Wishing for Children’s Healthy Growth

The birth of a baby is a great joy for everyone. Every parent wishes for their children to be healthy and happy regardless of where they live. However, the rituals and ways of celebrating vary from country to country. Firstly, I would like to introduce some traditional events that celebrate the growth of a child in Japan, especially the various events during the first year after birth.

Oshichiya (お七夜)  seventh day after birth  

On the seventh day after birth, families celebrate the safe birth of their baby. It is called “a naming ceremony” (命名式), and the baby’s name is generally written on a piece of paper with a brush.

Omiyamairi(お宮参り)around one month old

Around one month after birth, they take their baby to a local shrine to report the birth to the god of the land and pray for the healthy growth of the baby. In general, the baby’s grandmother holds the baby and drapes a kimono over him or her.

Okuizome(お食い初め)around one hundred days old

“Okuizome” is a ceremony to give food to a baby for the first time when the baby is 100 to 120 days old. A feast is prepared with the hope that the baby will have no trouble eating for the rest of his or her life. But babies actually cannot eat solid food yet, so parents only pretend to feed them. A typical feast includes whole grilled sea bream, red rice, soup, boiled vegetables, and pickles. Also, a stone called “hagatame-no-ishi” (歯固めの石) is used in this ceremony. Parents place the chopsticks on it and hold them against the baby’s gums, hoping the baby will grow strong teeth.

Hatsu-sekku(初節句)Girls : March 3   Boys : May 5

In Japan, March 3 and May 5 are called Momo-no-sekku (桃の節句) and Tango-no-sekku (端午の節句), which are celebrations for girls and boys respectively. The first celebration after a child’s birth called Hatsu-sekku is particularly cherished. Hina dolls are displayed for the girls’ festival. Armor or samurai helmets are the decorations for the boys’ festival and also carp streamers are set up in hopes of encouraging the child’s growth. Usually, grandparents are invited to the celebration. If babies are one to three months old, parents may delay the first festival until the following year.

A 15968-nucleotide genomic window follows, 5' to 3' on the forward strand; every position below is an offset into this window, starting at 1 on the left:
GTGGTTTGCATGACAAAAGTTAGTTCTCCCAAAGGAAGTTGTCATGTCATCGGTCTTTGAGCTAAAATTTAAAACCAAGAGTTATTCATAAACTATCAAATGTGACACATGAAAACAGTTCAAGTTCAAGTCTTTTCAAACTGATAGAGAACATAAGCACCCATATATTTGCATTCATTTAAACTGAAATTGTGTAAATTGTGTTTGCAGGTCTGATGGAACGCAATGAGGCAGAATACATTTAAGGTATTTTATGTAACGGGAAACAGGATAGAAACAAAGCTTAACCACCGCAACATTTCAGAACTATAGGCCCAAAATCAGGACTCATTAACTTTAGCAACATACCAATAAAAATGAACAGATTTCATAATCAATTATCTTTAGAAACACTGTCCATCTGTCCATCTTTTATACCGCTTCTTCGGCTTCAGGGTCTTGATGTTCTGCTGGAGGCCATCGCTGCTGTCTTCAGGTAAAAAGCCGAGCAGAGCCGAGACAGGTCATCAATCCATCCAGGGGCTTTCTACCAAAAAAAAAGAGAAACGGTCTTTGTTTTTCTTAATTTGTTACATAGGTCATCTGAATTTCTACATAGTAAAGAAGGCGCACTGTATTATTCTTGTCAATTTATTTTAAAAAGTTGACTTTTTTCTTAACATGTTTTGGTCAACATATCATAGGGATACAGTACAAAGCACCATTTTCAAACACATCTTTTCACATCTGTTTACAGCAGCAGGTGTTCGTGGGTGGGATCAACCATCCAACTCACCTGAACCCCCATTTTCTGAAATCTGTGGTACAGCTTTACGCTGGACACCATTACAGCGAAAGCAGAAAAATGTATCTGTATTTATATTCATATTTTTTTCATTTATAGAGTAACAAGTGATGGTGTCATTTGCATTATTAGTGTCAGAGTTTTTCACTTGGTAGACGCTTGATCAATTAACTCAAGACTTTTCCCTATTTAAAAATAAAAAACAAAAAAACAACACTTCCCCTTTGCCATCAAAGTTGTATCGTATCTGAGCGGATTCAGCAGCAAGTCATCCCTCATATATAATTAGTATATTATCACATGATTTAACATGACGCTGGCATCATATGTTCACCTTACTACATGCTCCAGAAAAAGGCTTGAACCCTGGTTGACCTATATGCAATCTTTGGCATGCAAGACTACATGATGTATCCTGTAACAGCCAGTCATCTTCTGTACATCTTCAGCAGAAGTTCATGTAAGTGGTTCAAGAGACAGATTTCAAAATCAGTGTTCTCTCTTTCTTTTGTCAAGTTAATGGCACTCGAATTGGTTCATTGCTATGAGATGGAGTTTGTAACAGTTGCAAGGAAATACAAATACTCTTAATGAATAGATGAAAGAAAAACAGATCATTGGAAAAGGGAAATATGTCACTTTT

First Birthday(初誕生日)one year old

The first birthday ritual varies from region to region, such as having the baby carry “issho mochi,” wrapped in a furoshiki cloth on his or her back, or having the baby step on the mochi with his or her feet. Issho means “1.8 kg of rice” and also means “a lifetime”. People enjoy watching the baby fall over while carrying it. In recent years, it is more common to celebrate with family members around a birthday cake.

Shichi-go-san(七五三)Girls : 3 years old and 7 years old.  Boys: 3 years old and 5 years old

“Shichi-go-san” is a festival to celebrate the growth of children, and it is customary to visit a shrine or a temple on November 15th. Shichi-go-san literally means seven-five-three in Japanese. The celebration is for both boys and girls at the age of three, only for boys at the age of five, and only for girls at the age of seven. This age is related to the traditional rituals which are “kamioki” (髪置き) when both boys and girls began to grow their hair, “hakama gi” (袴着) when boys started wearing hakama, and ”obitoki”(帯解き) when girls began to tighten the belt of their kimono. These ceremonies date back to old samurai families. Today it is common for girls to wear kimonos and for boys to wear hakamas and visit a shrine or a temple with their families to offer a prayer. Children get long red-and-white stick candy called chitose-ame. Chitose means “one thousand years”. It symbolizes health and longevity.

In the old days, the mortality rate of children was very high, so people celebrated their growth at these milestones and prayed for their longevity and happiness. All of these events described above have time-honored customs and rituals that vary based on the region, but in recent years they are being simplified and held in more convenient ways for families. The form of celebrating a child’s growth may have changed, but the parental love for their children has not.